Follicular Phase Food Group

Grocery List 

Protein

Chicken, turkey, duck, lamb, protein powder, & soy beans

Fats

Hemp seeds, chia seeds, sunflower seeds, pumpkin seeds, macadamias nuts, almonds, walnuts, and pistachios

Purple Fruits & Vegetables

Blueberries, blackberries, eggplant, prunes, fig, passionfruit, black olives, black rice, prunes

Green Fruits & Vegetables 

Kale, asparagus, green apples, avocado, zucchini, lime, sugar snap peas, cabbage

Red Fruits & Vegetables 

Red apples, cherries, tomatoes, radish, raspberries, cranberries, watermelon

Orange Fruits & Vegetables 

Orange, apricot, peaches, tangerines, carrots, mangoes, papaya

White Fruits & Vegetables

Cauliflower, banana, garlic, fennel, leeks, onions, peaches, ginger, shallots

Grains

Quinoa, brown rice, GF bread, wholewheat bread, oats, whole buckwheat

Ovulation Phase

During ovulation, focus on making sure you continue to eat quality protein and eat the rainbow in terms of fruits & vegetables. Also start increasing your fats during this time, especially if you notice that you have trouble getting good quality cervical fluid as you get closer to ovulation.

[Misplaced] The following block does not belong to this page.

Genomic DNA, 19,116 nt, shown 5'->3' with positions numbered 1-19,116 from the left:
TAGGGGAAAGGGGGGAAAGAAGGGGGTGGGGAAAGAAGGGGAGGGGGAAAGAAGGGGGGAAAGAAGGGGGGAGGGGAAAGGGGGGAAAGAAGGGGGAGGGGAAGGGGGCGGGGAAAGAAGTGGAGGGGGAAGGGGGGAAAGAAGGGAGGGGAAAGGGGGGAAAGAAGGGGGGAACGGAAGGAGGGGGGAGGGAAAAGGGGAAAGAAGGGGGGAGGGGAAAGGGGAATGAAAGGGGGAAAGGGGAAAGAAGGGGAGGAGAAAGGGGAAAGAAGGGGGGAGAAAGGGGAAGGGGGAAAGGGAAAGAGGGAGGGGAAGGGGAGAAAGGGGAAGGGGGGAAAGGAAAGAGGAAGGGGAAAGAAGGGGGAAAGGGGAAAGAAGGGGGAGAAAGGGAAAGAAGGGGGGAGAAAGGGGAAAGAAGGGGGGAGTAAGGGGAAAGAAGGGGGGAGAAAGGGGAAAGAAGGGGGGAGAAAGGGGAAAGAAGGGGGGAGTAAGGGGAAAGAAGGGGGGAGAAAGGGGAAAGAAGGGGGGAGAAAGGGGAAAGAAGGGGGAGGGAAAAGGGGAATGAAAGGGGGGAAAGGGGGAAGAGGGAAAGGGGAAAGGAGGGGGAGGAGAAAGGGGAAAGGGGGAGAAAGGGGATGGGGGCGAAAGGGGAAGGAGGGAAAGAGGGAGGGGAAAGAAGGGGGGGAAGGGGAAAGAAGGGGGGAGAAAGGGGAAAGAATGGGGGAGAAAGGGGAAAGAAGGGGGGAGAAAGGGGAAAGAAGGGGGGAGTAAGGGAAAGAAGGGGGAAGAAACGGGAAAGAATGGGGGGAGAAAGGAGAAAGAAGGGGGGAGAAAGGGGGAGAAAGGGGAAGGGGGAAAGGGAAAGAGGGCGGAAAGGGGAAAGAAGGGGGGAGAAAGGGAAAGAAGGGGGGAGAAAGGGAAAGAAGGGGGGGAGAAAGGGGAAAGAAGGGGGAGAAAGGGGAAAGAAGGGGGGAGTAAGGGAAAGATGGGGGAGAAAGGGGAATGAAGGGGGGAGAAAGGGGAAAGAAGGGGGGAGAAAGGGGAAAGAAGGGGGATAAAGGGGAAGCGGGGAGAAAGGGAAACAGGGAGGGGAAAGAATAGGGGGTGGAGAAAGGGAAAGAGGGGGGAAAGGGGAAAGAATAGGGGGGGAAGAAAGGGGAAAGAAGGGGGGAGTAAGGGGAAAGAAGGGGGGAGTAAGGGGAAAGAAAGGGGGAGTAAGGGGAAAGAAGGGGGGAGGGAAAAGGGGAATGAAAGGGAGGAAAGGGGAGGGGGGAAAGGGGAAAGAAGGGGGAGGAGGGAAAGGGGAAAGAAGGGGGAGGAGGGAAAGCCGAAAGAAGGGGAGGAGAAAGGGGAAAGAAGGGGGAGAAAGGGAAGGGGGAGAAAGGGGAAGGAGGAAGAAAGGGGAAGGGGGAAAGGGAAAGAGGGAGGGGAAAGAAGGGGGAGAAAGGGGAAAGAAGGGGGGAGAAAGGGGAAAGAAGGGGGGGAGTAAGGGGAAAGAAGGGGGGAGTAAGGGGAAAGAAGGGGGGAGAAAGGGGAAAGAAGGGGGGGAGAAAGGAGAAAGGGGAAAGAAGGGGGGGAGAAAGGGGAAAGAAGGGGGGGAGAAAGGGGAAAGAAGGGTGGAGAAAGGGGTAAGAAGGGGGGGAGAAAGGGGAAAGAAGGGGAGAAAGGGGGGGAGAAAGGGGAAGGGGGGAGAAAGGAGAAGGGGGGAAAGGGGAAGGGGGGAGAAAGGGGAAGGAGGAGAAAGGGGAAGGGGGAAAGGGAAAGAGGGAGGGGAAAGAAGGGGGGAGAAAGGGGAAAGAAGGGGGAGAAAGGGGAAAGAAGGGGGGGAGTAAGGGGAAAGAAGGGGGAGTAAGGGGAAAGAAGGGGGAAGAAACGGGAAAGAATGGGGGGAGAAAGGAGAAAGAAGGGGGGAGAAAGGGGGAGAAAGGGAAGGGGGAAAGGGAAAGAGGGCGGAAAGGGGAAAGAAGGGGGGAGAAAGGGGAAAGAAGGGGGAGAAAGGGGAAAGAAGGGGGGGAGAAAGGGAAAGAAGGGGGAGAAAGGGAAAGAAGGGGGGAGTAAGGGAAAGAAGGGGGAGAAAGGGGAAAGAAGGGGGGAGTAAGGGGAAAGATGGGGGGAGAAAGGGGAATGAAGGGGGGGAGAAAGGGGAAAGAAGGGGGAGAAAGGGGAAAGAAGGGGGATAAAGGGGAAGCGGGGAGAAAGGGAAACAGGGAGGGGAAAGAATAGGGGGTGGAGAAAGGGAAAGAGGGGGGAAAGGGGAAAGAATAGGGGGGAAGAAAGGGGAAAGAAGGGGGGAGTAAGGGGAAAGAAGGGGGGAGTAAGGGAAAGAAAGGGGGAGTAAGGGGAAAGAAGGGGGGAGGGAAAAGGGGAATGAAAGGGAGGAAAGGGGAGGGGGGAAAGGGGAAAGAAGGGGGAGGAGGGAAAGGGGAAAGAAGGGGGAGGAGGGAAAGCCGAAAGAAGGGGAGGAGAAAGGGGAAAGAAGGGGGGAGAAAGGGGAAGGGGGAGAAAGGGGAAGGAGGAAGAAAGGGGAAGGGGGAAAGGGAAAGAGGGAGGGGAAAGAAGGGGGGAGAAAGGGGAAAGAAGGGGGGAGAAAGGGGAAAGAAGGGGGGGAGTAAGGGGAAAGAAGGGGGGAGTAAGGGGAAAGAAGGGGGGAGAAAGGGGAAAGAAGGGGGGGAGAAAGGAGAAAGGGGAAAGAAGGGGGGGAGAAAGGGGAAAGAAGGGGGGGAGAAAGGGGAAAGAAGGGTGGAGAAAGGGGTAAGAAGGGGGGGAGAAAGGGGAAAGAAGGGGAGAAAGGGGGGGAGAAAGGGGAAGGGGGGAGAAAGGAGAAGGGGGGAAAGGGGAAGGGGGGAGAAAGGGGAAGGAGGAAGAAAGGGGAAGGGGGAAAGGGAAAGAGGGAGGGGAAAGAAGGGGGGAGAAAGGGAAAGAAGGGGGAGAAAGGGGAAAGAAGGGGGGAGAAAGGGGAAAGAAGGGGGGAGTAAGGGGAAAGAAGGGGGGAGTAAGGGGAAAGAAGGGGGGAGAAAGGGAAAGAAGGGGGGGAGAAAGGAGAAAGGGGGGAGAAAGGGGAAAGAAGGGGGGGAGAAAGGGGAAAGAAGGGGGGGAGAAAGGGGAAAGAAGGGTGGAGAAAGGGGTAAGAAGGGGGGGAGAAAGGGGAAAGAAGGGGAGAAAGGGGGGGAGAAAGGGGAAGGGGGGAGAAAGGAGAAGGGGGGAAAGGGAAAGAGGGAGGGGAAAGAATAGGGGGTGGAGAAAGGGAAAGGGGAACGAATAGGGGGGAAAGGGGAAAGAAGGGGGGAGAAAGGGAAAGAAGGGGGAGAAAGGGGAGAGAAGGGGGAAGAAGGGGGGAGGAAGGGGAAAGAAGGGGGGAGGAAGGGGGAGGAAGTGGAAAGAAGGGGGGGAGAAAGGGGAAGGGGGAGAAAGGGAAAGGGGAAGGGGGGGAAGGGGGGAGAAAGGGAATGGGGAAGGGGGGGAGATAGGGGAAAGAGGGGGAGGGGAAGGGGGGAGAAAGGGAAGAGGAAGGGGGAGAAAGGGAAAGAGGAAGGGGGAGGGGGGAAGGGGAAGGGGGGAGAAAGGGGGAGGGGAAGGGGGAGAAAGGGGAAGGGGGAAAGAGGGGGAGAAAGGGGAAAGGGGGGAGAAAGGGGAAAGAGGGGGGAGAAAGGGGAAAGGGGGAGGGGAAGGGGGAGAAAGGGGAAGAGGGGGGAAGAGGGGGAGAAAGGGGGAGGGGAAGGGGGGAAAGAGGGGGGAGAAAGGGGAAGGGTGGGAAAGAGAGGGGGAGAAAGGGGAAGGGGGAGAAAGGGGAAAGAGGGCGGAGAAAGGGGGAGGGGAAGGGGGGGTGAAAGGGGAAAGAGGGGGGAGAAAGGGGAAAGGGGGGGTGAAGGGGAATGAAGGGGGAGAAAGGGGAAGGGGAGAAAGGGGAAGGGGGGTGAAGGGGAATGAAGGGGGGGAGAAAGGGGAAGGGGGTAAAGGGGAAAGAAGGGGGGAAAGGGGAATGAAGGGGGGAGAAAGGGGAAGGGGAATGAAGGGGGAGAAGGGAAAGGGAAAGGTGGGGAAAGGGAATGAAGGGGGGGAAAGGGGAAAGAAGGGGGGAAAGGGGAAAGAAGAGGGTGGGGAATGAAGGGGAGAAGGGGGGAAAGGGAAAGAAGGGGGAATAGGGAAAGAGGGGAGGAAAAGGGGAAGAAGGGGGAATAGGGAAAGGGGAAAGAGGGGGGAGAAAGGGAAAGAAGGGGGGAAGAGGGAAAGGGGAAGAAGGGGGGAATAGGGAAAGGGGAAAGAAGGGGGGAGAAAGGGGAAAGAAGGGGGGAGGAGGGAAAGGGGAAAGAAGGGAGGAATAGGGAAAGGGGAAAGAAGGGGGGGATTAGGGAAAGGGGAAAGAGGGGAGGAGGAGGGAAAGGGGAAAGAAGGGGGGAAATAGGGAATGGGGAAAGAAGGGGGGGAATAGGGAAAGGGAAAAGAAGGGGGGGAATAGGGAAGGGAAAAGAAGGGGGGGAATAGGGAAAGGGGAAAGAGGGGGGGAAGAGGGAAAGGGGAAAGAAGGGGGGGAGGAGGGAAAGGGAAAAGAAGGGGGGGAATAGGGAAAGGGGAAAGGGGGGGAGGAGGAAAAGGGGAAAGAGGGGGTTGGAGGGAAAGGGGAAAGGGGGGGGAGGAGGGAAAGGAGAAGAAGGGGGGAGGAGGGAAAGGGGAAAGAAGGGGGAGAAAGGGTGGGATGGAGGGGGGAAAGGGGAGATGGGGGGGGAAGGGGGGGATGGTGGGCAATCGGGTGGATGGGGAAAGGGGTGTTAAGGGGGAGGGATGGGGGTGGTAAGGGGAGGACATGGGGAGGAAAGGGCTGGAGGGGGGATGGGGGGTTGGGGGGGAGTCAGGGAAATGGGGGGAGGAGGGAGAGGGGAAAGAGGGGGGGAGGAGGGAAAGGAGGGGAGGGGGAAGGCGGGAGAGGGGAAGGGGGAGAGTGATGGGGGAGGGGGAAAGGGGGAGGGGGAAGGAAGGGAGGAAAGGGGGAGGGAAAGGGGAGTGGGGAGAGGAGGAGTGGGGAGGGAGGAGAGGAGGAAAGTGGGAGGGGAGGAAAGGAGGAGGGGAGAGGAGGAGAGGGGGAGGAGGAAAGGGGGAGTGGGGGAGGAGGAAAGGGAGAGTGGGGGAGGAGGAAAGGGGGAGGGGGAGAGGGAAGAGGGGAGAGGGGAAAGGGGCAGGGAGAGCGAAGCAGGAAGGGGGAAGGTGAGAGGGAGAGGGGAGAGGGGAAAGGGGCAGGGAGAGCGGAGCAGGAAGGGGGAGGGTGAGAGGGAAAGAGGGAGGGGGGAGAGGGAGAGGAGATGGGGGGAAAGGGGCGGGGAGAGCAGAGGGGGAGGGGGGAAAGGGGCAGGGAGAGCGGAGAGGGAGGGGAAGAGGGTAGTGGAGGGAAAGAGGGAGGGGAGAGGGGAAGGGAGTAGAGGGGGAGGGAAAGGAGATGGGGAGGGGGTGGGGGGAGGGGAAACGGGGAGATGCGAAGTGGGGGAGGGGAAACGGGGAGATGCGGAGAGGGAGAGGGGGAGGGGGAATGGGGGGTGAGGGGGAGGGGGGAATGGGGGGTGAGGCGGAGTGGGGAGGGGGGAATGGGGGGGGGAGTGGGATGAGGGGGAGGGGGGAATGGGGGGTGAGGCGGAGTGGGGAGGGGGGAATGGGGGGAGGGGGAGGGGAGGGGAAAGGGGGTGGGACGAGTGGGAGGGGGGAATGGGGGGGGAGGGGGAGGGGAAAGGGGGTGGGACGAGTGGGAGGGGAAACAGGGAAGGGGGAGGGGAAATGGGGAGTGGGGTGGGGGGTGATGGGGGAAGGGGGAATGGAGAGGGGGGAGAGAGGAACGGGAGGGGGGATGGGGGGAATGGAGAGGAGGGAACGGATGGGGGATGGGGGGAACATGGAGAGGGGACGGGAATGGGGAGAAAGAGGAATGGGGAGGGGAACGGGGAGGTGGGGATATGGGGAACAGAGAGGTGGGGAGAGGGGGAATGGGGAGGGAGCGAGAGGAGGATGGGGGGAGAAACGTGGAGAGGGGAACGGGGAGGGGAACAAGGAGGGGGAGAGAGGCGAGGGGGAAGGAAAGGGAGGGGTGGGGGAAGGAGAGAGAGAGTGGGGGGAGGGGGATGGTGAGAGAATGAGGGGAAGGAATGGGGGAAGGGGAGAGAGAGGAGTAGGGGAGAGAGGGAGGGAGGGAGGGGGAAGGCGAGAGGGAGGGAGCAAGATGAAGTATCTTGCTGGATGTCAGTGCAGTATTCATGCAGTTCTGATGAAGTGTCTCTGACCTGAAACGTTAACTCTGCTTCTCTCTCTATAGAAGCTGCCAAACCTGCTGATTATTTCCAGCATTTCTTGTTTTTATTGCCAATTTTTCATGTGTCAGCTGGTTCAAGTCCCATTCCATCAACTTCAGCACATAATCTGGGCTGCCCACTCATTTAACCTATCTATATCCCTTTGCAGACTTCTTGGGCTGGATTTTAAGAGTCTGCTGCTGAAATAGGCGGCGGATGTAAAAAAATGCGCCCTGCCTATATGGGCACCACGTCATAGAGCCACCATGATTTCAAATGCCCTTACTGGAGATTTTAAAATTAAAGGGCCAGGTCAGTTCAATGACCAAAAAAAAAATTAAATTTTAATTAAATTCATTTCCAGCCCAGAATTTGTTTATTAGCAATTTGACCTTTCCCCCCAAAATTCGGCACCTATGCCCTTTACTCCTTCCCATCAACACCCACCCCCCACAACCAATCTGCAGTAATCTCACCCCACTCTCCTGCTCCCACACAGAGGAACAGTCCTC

Ovulatory Phase Food Group

Grocery List

Protein

Bison, quail, venison, protein powder, & soy beans

Fats

Salmon, white bait, sardines, coconut yogurt, cashews, brazil nuts, peanuts

Water

2 to 3 litres per day

Purple Fruits & Vegetables

Sapphire potatoes, plums, purple carrots, elderberry, purple cauliflower

Green Fruits & Vegetables 

Kiwi, celery, green apples, romaine lettuce, cos lettuce, avocado

Red Fruits & Vegetables 

Blood oranges, red bell peppers, strawberries, watermelon

Orange Fruits & Vegetables 

Cantaloupe, orange bell peppers, sweet potatoes, butternut squash

White Fruits & Vegetables

Turnips, mushroom, horseradish, pear, lychee